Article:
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The world’s oceans and coastal areas are an integral part of life on earth. They are the source of a variety of essential goods and services – including food, transport, oil, gas, and minerals, to name but a few, and also deliver vital ecosystem services such as climate regulation and oxygen production.
This publication – Catalysing Ocean Finance – demonstrates that, far from being an intractable problem, sustainable ocean management could become a successful legacy of today’s generation of decision-makers. It shows how the challenges facing the ocean stem from widely understood market and policy failures – failures which can be addressed through the application of appropriate mixes of market and policy instruments.
Keywords: marine habitats
Author: CLME+ PCU
Keywords: CC4FISH Participating Countries
Author: CLME+ PCU
Keywords: CCAD Coral Reefs and Marine Protected Areas (MPAs) coral reefs
For over two decades, the countries, subregional and regional level intergovernmental organizations in the Wider Caribbean Region (WCR) have been engaged in an initiative to implement a regional governance approach for managing the shared living marine resources of the Caribbean Sea and adjacent regions. Given the inherent socio-economic and geopolitical complexity of the region, this approach has been recognized as essential to address the challenges associated with the interconnected nature of shared ecosystem goods and services upon which countries in the region depend. This paper uses a retrospective lens to shed light on the challenges confronting the region and its efforts to overcome them. It is based on the Large Marine Ecosystem Governance Framework developed specifically for the WCR in 2006 and characterized as “learning by doing.” Data were obtained for this study through desktop review of published literature documenting progress over the period 2001–2021 and insights requested from 15 key individual and institutional contributors involved in the initiative. While the lack of financial resources was an underpinning and cross-cutting issue, key constraints identified were categorized as institutional, capacity building, awareness raising, leadership, legal, political, social capital, or socio-cultural. They include national capacity to engage with regional level processes due to a variety of factors including funding, political, and institutional challenges of developing a regional coordination mechanism, engaging the broader ocean community to create the critical mass needed, the difficulty of mainstreaming ocean affairs into high level political and decision-making fora and the scarcity of local, national and regional technical and political champions. This paper advances understanding of the barriers to be overcome in highly complex socio-politically developing regions if regional ocean governance initiatives are to play the essential role identified in the 2030 Sustainable Development Agenda, reaping the sustainable benefits of a blue economy.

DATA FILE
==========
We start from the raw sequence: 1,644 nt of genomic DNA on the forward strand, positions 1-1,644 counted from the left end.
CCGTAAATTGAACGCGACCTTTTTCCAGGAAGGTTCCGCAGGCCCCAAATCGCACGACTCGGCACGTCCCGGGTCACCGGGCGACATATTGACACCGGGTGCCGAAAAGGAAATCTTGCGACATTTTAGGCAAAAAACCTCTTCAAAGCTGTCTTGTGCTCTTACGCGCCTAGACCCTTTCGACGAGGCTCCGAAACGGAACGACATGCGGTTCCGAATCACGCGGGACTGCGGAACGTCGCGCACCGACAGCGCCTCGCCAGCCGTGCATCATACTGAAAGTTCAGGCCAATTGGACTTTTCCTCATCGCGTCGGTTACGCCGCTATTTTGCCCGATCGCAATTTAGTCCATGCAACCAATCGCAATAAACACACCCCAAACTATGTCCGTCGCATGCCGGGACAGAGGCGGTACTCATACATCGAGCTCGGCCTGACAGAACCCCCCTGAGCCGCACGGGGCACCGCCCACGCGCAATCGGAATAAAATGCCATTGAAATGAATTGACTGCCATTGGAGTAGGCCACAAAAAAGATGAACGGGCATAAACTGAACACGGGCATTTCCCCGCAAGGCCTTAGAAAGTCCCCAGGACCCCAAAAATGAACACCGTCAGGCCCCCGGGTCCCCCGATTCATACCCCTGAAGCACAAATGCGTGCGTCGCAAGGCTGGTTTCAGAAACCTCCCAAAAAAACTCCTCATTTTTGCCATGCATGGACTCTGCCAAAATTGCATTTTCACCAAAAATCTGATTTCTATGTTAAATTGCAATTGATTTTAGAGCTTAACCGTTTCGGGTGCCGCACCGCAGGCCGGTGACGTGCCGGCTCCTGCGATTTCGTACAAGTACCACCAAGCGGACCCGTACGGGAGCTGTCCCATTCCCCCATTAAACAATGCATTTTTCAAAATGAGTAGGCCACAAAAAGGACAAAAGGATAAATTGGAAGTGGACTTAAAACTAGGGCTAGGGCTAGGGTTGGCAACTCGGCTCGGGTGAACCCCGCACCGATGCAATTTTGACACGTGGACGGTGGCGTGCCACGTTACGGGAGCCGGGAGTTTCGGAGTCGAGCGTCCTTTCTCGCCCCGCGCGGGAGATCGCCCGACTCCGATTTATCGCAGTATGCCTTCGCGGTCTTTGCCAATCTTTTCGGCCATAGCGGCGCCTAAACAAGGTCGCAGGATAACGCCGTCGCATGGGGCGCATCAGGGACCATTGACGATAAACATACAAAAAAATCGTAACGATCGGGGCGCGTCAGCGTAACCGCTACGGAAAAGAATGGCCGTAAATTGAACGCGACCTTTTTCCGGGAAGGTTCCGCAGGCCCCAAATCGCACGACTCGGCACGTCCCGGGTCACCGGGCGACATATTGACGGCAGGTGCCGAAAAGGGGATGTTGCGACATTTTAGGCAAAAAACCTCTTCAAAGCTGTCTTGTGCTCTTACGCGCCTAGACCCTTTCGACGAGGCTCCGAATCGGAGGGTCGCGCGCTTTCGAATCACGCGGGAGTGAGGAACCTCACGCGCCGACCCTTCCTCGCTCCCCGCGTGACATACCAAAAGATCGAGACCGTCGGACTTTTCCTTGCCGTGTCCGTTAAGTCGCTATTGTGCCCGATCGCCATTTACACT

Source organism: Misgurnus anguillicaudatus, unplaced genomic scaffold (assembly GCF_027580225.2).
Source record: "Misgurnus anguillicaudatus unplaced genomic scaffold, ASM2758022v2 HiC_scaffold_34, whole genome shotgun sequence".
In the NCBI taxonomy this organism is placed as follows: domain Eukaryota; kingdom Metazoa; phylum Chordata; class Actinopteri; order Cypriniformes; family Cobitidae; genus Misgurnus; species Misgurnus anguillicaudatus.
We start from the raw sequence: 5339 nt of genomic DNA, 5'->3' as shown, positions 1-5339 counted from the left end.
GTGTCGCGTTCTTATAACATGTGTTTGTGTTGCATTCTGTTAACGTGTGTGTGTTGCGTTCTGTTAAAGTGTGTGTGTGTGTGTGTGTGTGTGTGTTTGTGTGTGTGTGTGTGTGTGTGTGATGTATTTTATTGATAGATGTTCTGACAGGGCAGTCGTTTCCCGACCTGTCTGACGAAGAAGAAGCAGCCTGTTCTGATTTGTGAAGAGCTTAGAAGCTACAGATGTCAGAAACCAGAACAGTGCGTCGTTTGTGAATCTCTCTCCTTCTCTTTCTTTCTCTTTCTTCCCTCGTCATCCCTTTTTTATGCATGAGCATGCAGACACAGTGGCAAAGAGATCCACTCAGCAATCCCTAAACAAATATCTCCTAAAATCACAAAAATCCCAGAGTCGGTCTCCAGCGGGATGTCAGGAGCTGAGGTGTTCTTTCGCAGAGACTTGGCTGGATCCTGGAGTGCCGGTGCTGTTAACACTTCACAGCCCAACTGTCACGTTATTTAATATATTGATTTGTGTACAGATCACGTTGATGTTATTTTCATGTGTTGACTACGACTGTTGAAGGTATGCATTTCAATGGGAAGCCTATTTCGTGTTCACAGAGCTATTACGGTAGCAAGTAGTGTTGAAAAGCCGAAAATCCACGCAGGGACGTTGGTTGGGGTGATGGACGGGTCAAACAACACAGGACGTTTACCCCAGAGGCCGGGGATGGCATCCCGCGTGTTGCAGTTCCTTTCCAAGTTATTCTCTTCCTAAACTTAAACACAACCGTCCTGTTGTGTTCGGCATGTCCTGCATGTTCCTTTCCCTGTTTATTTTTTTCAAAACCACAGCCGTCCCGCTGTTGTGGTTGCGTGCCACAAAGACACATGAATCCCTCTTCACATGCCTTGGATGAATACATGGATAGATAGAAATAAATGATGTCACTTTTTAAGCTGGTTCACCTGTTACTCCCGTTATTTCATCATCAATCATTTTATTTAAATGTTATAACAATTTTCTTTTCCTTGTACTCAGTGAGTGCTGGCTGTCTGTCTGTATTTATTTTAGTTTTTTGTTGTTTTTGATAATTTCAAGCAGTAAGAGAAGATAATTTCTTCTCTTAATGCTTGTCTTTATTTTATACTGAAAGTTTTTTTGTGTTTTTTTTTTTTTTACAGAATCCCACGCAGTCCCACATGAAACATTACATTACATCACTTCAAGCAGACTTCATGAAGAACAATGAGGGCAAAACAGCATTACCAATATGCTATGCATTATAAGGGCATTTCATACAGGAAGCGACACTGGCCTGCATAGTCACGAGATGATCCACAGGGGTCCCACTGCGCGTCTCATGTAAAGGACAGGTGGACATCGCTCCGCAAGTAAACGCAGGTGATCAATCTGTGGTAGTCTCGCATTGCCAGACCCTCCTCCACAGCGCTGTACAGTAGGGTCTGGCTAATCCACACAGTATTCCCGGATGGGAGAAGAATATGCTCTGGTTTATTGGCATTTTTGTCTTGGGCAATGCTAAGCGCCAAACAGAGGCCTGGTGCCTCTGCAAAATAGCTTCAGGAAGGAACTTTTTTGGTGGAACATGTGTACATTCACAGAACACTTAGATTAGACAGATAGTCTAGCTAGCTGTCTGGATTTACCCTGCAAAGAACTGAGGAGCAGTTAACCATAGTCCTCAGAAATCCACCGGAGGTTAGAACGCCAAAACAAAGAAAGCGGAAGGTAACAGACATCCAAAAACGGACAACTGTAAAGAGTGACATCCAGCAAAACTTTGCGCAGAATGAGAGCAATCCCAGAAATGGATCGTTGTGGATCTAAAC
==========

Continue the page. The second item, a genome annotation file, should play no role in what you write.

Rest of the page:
Author: Fanning, L. Mahon, R. Compton, S. Corbin, C. Debels, P. Haughton, M. Heileman, S. Leotaud, N. McConney, P. Perez, M. Phillips, T. Toro, C.
Keywords: Challenges to Implementing Regional Ocean Governance in the Wider Caribbean Region
The coastal and marine resources in the CARICOM region are of critical importance. As most of the Member States are either small-island or low-lying coastal states, the issues affecting them are similar in nature, though different in magnitude
Cifras y Datos, Las Aguas Residuales El recurso Desaprovechado – Informe Mundial sobre el Desarrollo de Los Reecursos Hídricos de las Naciones Unidas 2017
Este Documento muestra cifras y datos en modo de gráficas, con el propósito de exponer la importancia que tienen las aguas residuales en la economía de las regiones y del modo en que estas son empleadas como instrumento de aprovechamiento económico, resalta también la forma en que estas influyen en el medio ambiente y la salud para la población en general.